Disease, Doctor-Patient Communication, Health Policy, Healthcare Reform

Doctors are humans too

In binge watching the newest medical show “The Resident” this past weekend, the show made me consider the role of medical error and transparency. The show portrays an arrogant surgeon with a secret tremor unwilling to give up his career despite his inability to perform successful surgeries. While the story plot line is dramatized and designed to pull viewers in for higher ratings, it highlights the importance of medical error and transparency. According to The BMJ, medical error is the third leading cause of death in the United States. Examples of medical error include medication errors (wrong dose, wrong drug) and hospital infections. Medical errors are challenging to comprehend since healthcare providers are only human and they are bound to make mistake just like the rest of us. The amount of stress and pressure these providers face all while working at all hours undoubtedly will result in mistakes. However, their mistakes have much more severe consequences. The show discusses transparency as a way to address the stigma surrounding medical error and by having more transparency could result in lower rates of medical error. An interesting fact to note is that these are errors are not recognized as cause of death on death certificates. To me, this further stigmatizes the errors and places blame on the healthcare provider and doesn’t change the narrative that providers are human and errors will happen. We treat these healthcare providers as superhuman but we need to remember that they are just like us and as a humans we make mistakes and hopefully we learn from them.




  • Crystal

    Hannah, thank you so much for your post. As a nurse, I definitely recognize the pressure that 1 mistake could result in someone’s death. I appreciate this effort for transparency. When I worked in a hospital, we were told we couldn’t mention any other stressful situation or event in our department to patients that weren’t involved…even if it was in a way that was compliant with privacy laws. We were not to outwardly acknowledge stress in any way. Additionally, I was encouraged to report errors to other staff members before informing the patient. As long as errors didn’t negatively affect the patient (other than increased time from their day), we were encouraged not to mention it. I think that this lack of transparency is not only dangerous, but it likely exacerbates distrust in our healthcare system.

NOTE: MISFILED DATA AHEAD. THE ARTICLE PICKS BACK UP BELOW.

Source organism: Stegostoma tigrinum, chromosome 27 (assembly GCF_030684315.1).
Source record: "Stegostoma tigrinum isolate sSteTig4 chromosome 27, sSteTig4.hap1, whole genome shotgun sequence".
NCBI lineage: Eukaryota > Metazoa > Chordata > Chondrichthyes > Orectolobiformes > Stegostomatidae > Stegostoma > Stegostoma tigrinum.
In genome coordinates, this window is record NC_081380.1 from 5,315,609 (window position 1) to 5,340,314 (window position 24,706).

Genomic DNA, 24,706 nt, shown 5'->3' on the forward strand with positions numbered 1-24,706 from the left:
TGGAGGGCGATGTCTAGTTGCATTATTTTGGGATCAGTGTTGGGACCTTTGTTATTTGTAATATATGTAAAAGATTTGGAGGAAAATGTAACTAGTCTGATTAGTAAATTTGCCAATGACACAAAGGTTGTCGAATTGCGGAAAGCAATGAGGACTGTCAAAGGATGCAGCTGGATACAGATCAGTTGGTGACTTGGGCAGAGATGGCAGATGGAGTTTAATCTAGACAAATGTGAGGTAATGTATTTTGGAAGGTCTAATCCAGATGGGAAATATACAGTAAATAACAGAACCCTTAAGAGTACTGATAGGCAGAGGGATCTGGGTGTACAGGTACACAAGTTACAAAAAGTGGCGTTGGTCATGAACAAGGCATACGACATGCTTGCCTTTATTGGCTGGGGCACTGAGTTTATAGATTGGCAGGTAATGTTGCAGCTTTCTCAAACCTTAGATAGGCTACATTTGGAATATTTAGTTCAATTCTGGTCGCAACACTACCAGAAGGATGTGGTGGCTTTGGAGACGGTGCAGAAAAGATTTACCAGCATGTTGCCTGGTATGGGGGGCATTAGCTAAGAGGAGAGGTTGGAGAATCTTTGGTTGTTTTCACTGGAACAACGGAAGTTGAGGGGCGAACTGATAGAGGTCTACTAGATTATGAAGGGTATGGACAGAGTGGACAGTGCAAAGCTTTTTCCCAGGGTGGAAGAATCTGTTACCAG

I will never forget that in nursing school we were taught the number of deaths due to medical errors would be the equivalent of a jumbo jet crashing and killing all of its passengers each day. When we have humans practicing healthcare, it will inevitably lead to mistakes because we are fallible. However, I don’t think that anyone wants to be cared for by an infallible robot. We need to be able to be both safe and human.

  • Casey

    The issues you rose are thoroughly overlooked and need attention! Everyone makes mistakes and it’s difficult working in an environment where you feel pressured to perform perfectly. From my own experience as a healthcare professional and student in general, I find that there is a lack of acknowledgement of human errors as normal behavior. From an early age, students hide exam papers and assignments that display their errors. I think that in order to destigmatize error in the medical field we should start by helping children to acknowledge their academic mistakes in an encouraging way. Use them as learning opportunities. Hopefully, children could carry practices like these, which promote vulnerability and openness, with them into adulthood.